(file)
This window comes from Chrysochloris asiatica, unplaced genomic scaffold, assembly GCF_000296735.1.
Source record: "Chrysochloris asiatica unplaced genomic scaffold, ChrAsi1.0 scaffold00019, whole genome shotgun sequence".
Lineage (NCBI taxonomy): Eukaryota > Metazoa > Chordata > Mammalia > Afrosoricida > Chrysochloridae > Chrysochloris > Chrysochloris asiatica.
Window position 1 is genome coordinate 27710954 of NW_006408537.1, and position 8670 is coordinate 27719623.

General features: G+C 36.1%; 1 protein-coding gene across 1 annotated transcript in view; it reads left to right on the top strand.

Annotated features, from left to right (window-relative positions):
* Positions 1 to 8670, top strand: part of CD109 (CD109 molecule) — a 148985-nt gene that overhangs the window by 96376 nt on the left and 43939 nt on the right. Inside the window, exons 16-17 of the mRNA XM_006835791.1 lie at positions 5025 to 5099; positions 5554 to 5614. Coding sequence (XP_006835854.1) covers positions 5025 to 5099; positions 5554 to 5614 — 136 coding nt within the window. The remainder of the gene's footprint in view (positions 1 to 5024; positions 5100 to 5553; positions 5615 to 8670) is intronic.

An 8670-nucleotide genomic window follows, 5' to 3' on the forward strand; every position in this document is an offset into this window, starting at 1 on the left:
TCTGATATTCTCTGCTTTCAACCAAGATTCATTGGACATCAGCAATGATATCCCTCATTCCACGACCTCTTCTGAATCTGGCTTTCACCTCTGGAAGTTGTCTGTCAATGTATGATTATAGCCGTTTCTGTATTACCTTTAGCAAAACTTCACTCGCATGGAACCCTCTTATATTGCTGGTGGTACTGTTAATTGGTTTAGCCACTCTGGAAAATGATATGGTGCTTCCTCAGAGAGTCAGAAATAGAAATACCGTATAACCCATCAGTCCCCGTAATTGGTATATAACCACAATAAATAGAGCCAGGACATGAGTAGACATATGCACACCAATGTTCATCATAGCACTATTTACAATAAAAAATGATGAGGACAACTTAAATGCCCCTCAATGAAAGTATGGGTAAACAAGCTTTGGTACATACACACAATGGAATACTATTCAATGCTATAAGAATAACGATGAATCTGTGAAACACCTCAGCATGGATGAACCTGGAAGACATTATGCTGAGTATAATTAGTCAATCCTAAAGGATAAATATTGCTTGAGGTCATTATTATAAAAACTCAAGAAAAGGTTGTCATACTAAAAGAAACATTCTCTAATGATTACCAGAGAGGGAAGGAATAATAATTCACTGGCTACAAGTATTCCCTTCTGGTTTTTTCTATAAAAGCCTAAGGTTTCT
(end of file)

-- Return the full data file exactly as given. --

This window comes from Chrysochloris asiatica, unplaced genomic scaffold, assembly GCF_000296735.1.
Source record: "Chrysochloris asiatica unplaced genomic scaffold, ChrAsi1.0 scaffold00019, whole genome shotgun sequence".
Lineage (NCBI taxonomy): Eukaryota > Metazoa > Chordata > Mammalia > Afrosoricida > Chrysochloridae > Chrysochloris > Chrysochloris asiatica.
Window position 1 is genome coordinate 27710954 of NW_006408537.1, and position 8670 is coordinate 27719623.

General features: G+C 36.1%; 1 protein-coding gene across 1 annotated transcript in view; it reads left to right on the top strand.

Annotated features, from left to right (window-relative positions):
* Positions 1 to 8670, top strand: part of CD109 (CD109 molecule) — a 148985-nt gene that overhangs the window by 96376 nt on the left and 43939 nt on the right. Inside the window, exons 16-17 of the mRNA XM_006835791.1 lie at positions 5025 to 5099; positions 5554 to 5614. Coding sequence (XP_006835854.1) covers positions 5025 to 5099; positions 5554 to 5614 — 136 coding nt within the window. The remainder of the gene's footprint in view (positions 1 to 5024; positions 5100 to 5553; positions 5615 to 8670) is intronic.

An 8670-nucleotide genomic window follows, 5' to 3' on the forward strand; every position in this document is an offset into this window, starting at 1 on the left:
TCTGATATTCTCTGCTTTCAACCAAGATTCATTGGACATCAGCAATGATATCCCTCATTCCACGACCTCTTCTGAATCTGGCTTTCACCTCTGGAAGTTGTCTGTCAATGTATGATTATAGCCGTTTCTGTATTACCTTTAGCAAAACTTCACTCGCATGGAACCCTCTTATATTGCTGGTGGTACTGTTAATTGGTTTAGCCACTCTGGAAAATGATATGGTGCTTCCTCAGAGAGTCAGAAATAGAAATACCGTATAACCCATCAGTCCCCGTAATTGGTATATAACCACAATAAATAGAGCCAGGACATGAGTAGACATATGCACACCAATGTTCATCATAGCACTATTTACAATAAAAAATGATGAGGACAACTTAAATGCCCCTCAATGAAAGTATGGGTAAACAAGCTTTGGTACATACACACAATGGAATACTATTCAATGCTATAAGAATAACGATGAATCTGTGAAACACCTCAGCATGGATGAACCTGGAAGACATTATGCTGAGTATAATTAGTCAATCCTAAAGGATAAATATTGCTTGAGGTCATTATTATAAAAACTCAAGAAAAGGTTGTCATACTAAAAGAAACATTCTCTAATGATTACCAGAGAGGGAAGGAATAATAATTCACTGGCTACAAGTATTCCCTTCTGGTTTTTTCTATAAAAGCCTAAGGTTTCT